In its response the data controller stated that in normal circumstances addresses are printed from its system on to labels which are then placed on the envelope. On the said day, its system was not functioning properly and because of that it entered addresses manually. Due to human error, the person writing the address put the number 83 on the envelope instead of 82, despite the fact that the records held the accurate address. It said that it was confident that the error was a one-off occurrence. The data controller also conveyed its apologies to the individual concerned for any inconvenience caused and it offered to provide a full refund of the fee involved in order to amicably resolve the matter. This offer was accepted by the individual concerned and the complaint was resolved on this basis.
This complaint illustrates the need for data controllers to be vigilant at all times with regard to the processing of personal data. While the data controller may have had an appropriate electronic system in place to ensure that letters were properly addressed to its clients, the fall-back manual processes which came into play when the electronic system was out of commission failed in this case, leading to the disclosure of sensitive personal data. While the data controller put the incident down to human error, the consequence of not having any double checking in the manual process was a disclosure of sensitive personal information and a breach of the Data Protection Acts. This breach understandably caused great upset to the affected individual whose test result was disclosed to a neighbour.
The data subject pointed out to my Office that these postcards had come through the postal system and they had potentially been seen by the staff in the sorting office, the staff in the local general post office, by staff in the local post office which is in a small rural area and the postman. He also pointed out that the bright red design of the cards and the large print on them made it very easy for postal staff handling them to see and read their contents. The data subject also told my Office of the embarrassment caused to him and his wife as a result of the sending of the postcards through the postal system as the postman who delivered them was a neighbour of his.
My Office contacted the company and informed it that the sending of information on a postcard to the data subject regarding his overdue account constituted a disclosure of his personal information and that such a practice was in breach of the Data Protection Acts, 1988 and 2003. We requested that the company confirm to us that they would immediately and voluntarily cease this practice.
The company responded to my Office promptly and informed us that it had taken verbal legal advice before sending the postcards and that it was not aware that it was in breach of the Acts. It confirmed that it would immediately and voluntarily cease sending such postcards to customers whose accounts are overdue. My Office received full cooperation from the company throughout our investigation of this matter.
We attempted to arrange an amicable resolution of this complaint, as the law obliges us to do in the first instance, but our efforts in that regard did not succeed. The data subject then requested a formal decision of the Data Protection Commissioner on his complaint.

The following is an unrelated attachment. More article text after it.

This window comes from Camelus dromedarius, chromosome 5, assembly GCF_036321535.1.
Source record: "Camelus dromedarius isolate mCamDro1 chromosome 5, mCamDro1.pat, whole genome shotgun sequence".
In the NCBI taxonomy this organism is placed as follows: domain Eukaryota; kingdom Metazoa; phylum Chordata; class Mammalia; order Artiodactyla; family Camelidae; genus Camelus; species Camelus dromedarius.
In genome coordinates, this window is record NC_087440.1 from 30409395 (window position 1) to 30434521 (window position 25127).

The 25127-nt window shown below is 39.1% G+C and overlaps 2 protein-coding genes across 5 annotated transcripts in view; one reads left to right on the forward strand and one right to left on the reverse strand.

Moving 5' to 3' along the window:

In November 2009 I issued my decision on this complaint. I informed the data subject that following my Office's investigation of his complaint I was of the opinion that the company twice contravened Section 2(1)(d) of the Data Protection Acts, 1988 and 2003 by failing to take appropriate security measures against disclosure of his personal data. These contraventions occurred when it issued two postcards to him in the postal system, each of which contained personal data.
This case demonstrates the need for data controllers to exercise great care in their handling of personal data and to refrain from actions which might compromise that data from a security perspective. While I appreciate that businesses need to pursue their customers for overdue accounts, they are obliged to comply with the law in doing so. Disclosing the fact of an overdue account on a postcard sent to a customer is a clear infringement of the Data Protection Acts and it should not happen.
On a more general level, data controllers who use postcards for whatever purpose should ensure that the message conveyed on them does not involve the processing of personal data. Convenience must not be put before security of personal data in such cases. I would strongly encourage any data controller whose practice it is to use post cards to re-examine such practices from the perspective of their legal obligations regarding security measures for the processing of personal data. The key message to be taken from this case study is 'think data security before convenience.'
My Office commenced an investigation into the matter by writing to the company. We informed it of its obligations under the Data Protection Acts and we asked for its comments on the complaint. The company informed my Office of the circumstances which led to it hiring a private investigator to check on the employee's activities. According to it, the complainant was employed as a sales representative and, as such, spent virtually all of his time away from the company's premises. It stated it became concerned that the employee was not carrying out his duties as required by his contract of employment and it decided it was necessary to check on his activities in his sales territory. A private investigator was engaged to check on the employee's activities in order to establish whether or not he was performing his duties. The private investigator recorded the movements of the employee for a period of approximately one week and produced a DVD of those movements which he provided to the company. Some of the recordings produced on the DVD also contained images of the employee's children.